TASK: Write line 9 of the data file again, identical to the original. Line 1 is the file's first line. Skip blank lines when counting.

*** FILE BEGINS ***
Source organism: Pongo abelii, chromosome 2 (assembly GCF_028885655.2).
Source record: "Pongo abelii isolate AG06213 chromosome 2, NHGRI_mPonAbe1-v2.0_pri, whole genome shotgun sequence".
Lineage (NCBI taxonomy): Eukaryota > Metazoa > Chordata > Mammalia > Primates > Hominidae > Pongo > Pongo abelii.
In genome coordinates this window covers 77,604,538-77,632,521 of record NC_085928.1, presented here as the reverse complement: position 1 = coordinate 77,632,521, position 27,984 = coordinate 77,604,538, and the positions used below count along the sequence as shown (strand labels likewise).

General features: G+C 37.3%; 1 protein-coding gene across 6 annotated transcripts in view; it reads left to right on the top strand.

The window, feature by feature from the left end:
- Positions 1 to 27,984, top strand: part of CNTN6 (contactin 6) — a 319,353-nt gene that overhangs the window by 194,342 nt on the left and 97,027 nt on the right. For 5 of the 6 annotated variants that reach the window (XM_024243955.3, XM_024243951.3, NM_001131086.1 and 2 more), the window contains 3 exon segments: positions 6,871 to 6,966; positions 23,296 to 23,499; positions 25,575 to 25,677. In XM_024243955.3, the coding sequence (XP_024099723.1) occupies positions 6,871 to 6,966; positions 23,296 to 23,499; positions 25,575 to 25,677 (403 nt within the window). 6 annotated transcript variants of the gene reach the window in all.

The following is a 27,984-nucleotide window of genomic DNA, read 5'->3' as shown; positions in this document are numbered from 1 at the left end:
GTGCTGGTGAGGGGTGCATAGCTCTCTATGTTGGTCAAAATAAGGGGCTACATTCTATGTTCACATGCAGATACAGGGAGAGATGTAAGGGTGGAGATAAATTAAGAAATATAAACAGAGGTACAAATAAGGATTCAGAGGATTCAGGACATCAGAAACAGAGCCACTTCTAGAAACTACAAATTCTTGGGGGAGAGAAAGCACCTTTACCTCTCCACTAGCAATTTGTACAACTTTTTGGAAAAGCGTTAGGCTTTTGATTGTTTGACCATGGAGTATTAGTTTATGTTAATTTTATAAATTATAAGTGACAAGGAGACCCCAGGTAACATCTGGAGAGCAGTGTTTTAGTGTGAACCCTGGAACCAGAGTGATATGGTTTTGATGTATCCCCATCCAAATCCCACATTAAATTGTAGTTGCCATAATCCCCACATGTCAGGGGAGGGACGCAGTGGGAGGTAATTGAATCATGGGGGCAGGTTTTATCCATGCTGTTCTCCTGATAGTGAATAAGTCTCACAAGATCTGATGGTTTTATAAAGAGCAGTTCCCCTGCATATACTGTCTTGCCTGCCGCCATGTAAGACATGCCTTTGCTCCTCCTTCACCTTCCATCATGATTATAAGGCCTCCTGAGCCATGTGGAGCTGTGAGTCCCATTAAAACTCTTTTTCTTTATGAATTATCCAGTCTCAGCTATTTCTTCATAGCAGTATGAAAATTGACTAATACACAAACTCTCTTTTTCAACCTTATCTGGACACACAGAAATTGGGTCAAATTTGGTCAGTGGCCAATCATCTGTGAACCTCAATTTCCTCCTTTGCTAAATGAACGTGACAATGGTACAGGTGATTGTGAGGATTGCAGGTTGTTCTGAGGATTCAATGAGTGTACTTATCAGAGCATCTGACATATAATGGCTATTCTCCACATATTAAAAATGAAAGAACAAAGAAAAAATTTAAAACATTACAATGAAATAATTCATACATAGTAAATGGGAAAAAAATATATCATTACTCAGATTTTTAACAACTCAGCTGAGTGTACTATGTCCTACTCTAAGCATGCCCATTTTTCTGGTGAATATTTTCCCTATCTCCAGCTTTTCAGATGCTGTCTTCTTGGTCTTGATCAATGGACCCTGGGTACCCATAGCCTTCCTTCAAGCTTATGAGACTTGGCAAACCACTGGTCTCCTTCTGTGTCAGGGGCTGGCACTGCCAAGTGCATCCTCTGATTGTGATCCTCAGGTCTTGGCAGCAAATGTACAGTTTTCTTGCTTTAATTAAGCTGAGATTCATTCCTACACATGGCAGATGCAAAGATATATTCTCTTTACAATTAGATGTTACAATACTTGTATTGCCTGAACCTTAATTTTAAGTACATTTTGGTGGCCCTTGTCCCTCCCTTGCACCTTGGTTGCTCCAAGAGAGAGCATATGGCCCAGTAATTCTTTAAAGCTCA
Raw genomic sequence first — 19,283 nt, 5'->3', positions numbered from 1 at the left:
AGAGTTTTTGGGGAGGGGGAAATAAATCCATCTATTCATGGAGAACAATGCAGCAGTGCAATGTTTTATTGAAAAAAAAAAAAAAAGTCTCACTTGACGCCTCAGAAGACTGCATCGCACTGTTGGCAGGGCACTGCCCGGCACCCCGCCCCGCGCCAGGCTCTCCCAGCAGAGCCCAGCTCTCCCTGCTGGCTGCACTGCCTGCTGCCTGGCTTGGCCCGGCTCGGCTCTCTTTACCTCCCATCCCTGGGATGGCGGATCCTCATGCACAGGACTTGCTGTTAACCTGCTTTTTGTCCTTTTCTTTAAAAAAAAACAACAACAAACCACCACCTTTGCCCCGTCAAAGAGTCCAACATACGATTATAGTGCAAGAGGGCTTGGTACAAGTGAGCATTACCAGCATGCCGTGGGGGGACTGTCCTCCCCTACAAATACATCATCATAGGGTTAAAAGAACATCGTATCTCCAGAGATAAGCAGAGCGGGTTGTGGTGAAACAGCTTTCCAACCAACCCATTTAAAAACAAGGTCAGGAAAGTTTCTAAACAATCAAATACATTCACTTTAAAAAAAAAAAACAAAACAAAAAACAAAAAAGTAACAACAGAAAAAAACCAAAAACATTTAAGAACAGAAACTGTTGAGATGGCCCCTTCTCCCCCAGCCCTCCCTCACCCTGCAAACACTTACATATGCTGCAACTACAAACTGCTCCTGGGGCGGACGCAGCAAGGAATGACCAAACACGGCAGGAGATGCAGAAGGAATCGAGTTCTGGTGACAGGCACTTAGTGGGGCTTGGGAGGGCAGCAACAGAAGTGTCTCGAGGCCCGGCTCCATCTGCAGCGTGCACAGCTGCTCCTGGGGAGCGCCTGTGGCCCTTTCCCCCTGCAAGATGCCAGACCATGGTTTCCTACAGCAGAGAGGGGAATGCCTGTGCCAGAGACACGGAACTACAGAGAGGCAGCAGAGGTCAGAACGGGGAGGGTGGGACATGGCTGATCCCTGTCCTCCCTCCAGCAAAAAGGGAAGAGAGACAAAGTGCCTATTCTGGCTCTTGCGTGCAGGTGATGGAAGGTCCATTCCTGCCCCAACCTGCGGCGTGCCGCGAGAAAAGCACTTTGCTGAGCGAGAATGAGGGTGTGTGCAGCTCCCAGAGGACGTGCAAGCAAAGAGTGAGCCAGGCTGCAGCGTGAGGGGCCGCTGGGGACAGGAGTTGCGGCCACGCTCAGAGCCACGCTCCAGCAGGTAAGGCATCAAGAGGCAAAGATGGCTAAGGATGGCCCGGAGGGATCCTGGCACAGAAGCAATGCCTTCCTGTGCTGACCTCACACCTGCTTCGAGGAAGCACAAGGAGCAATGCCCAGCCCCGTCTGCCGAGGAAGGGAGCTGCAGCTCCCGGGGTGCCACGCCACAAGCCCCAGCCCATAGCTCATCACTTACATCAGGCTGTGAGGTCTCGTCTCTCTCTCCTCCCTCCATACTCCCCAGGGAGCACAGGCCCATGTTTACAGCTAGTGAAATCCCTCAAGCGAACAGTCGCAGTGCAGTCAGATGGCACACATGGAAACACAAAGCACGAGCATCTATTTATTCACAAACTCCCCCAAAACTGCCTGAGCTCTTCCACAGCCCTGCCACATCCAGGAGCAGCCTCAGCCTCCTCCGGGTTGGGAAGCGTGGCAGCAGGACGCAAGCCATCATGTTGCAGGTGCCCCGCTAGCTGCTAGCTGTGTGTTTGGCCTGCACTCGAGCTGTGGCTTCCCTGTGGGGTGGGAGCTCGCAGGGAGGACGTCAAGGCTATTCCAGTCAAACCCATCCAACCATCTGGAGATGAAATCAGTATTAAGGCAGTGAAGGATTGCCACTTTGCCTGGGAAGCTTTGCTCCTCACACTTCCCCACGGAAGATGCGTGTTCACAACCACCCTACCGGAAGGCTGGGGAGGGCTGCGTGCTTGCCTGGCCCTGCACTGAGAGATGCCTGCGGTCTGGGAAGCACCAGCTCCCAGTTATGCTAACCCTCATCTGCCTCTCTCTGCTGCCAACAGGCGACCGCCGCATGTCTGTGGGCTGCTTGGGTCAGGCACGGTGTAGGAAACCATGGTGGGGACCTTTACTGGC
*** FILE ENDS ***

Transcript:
GTGCTGGTGAGGGGTGCATAGCTCTCTATGTTGGTCAAAATAAGGGGCTACATTCTATGTTCACATGCAGATACAGGGAGAGATGTAAGGGTGGAGATAAATTAAGAAATATAAACAGAGGTACAAATAAGGATTCAGAGGATTCAGGACATCAGAAACAGAGCCACTTCTAGAAACTACAAATTCTTGGGGGAGAGAAAGCACCTTTACCTCTCCACTAGCAATTTGTACAACTTTTTGGAAAAGCGTTAGGCTTTTGATTGTTTGACCATGGAGTATTAGTTTATGTTAATTTTATAAATTATAAGTGACAAGGAGACCCCAGGTAACATCTGGAGAGCAGTGTTTTAGTGTGAACCCTGGAACCAGAGTGATATGGTTTTGATGTATCCCCATCCAAATCCCACATTAAATTGTAGTTGCCATAATCCCCACATGTCAGGGGAGGGACGCAGTGGGAGGTAATTGAATCATGGGGGCAGGTTTTATCCATGCTGTTCTCCTGATAGTGAATAAGTCTCACAAGATCTGATGGTTTTATAAAGAGCAGTTCCCCTGCATATACTGTCTTGCCTGCCGCCATGTAAGACATGCCTTTGCTCCTCCTTCACCTTCCATCATGATTATAAGGCCTCCTGAGCCATGTGGAGCTGTGAGTCCCATTAAAACTCTTTTTCTTTATGAATTATCCAGTCTCAGCTATTTCTTCATAGCAGTATGAAAATTGACTAATACACAAACTCTCTTTTTCAACCTTATCTGGACACACAGAAATTGGGTCAAATTTGGTCAGTGGCCAATCATCTGTGAACCTCAATTTCCTCCTTTGCTAAATGAACGTGACAATGGTACAGGTGATTGTGAGGATTGCAGGTTGTTCTGAGGATTCAATGAGTGTACTTATCAGAGCATCTGACATATAATGGCTATTCTCCACATATTAAAAATGAAAGAACAAAGAAAAAATTTAAAACATTACAATGAAATAATTCATACATAGTAAATGGGAAAAAAATATATCATTACTCAGATTTTTAACAACTCAGCTGAGTGTACTATGTCCTACTCTAAGCATGCCCATTTTTCTGGTGAATATTTTCCCTATCTCCAGCTTTTCAGATGCTGTCTTCTTGGTCTTGATCAATGGACCCTGGGTACCCATAGCCTTCCTTCAAGCTTATGAGACTTGGCAAACCACTGGTCTCCTTCTGTGTCAGGGGCTGGCACTGCCAAGTGCATCCTCTGATTGTGATCCTCAGGTCTTGGCAGCAAATGTACAGTTTTCTTGCTTTAATTAAGCTGAGATTCATTCCTACACATGGCAGATGCAAAGATATATTCTCTTTACAATTAGATGTTACAATACTTGTATTGCCTGAACCTTAATTTTAAGTACATTTTGGTGGCCCTTGTCCCTCCCTTGCACCTTGGTTGCTCCAAGAGAGAGCATATGGCCCAGTAATTCTTTAAAGCTCA